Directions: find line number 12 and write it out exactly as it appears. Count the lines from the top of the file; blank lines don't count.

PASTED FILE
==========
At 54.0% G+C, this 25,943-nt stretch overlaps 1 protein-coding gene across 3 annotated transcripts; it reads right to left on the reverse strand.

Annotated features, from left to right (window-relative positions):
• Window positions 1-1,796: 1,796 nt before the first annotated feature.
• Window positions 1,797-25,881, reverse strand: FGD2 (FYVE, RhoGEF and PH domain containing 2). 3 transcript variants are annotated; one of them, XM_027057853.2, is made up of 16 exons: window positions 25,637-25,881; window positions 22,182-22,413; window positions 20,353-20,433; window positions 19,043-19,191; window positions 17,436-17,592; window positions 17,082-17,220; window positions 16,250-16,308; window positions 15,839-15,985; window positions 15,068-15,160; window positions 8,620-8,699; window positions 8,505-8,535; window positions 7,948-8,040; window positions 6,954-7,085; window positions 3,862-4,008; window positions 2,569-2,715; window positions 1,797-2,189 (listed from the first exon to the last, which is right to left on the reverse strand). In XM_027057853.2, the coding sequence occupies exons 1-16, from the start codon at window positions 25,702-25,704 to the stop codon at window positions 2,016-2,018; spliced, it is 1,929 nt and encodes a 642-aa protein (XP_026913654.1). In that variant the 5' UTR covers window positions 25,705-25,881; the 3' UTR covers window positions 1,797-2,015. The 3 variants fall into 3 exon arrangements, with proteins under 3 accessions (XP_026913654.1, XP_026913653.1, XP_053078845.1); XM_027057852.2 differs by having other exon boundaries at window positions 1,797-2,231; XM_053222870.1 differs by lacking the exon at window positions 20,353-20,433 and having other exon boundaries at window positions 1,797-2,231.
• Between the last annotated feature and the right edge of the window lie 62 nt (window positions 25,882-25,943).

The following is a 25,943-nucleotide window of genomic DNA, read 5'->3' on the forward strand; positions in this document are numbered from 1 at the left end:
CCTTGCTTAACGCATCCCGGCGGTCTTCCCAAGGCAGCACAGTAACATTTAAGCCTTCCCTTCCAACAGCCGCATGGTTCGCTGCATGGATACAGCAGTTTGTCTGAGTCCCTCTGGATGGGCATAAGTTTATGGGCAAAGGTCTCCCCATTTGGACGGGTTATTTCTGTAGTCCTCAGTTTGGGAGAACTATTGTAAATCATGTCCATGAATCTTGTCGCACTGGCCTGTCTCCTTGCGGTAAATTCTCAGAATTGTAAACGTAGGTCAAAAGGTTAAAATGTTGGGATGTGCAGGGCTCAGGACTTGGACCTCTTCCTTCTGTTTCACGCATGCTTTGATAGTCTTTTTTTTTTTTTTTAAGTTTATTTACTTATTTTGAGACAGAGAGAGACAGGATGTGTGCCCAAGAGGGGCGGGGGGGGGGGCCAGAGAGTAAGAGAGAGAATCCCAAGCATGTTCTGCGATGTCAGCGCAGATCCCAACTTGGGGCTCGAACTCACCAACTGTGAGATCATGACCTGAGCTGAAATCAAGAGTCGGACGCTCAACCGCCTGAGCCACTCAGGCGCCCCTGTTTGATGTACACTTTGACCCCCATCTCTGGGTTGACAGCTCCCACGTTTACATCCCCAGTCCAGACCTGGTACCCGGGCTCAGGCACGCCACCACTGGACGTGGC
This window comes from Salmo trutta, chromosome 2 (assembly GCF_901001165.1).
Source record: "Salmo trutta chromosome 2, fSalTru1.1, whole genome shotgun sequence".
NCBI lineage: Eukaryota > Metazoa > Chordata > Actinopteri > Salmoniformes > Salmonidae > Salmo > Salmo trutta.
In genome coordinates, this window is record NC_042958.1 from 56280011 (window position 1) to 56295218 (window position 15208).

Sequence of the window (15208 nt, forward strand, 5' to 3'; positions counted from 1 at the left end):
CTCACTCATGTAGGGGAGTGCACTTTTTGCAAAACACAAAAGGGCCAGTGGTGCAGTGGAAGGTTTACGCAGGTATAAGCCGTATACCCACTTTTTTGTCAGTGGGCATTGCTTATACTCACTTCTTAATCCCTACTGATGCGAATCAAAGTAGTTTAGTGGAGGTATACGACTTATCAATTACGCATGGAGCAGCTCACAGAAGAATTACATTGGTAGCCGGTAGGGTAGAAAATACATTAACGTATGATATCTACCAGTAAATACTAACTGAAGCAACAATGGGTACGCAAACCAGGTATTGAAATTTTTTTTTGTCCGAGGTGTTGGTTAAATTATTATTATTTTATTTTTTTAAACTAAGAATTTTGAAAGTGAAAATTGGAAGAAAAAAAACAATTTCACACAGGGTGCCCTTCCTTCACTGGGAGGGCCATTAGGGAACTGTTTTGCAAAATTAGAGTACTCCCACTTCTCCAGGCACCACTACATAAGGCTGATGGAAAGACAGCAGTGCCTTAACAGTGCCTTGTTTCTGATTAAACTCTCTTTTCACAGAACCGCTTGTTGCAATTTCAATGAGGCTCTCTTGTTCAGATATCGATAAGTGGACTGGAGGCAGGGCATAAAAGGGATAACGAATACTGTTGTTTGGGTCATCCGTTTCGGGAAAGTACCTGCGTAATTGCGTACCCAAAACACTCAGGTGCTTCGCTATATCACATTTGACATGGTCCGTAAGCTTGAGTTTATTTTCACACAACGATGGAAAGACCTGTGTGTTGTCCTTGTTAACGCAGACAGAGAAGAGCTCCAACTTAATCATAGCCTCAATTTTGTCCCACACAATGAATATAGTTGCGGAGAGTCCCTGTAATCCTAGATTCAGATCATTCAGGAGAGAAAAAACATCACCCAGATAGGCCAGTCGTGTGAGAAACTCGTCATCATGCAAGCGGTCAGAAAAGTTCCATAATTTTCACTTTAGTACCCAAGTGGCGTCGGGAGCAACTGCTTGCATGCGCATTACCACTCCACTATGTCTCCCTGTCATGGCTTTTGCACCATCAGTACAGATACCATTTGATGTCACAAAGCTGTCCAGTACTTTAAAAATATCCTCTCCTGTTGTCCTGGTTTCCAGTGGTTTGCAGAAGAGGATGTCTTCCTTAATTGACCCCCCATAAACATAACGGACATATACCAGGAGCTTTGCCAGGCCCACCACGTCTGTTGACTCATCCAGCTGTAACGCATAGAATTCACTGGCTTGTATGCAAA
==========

Sequence of the window (15208 nt, forward strand, 5' to 3'; positions counted from 1 at the left end):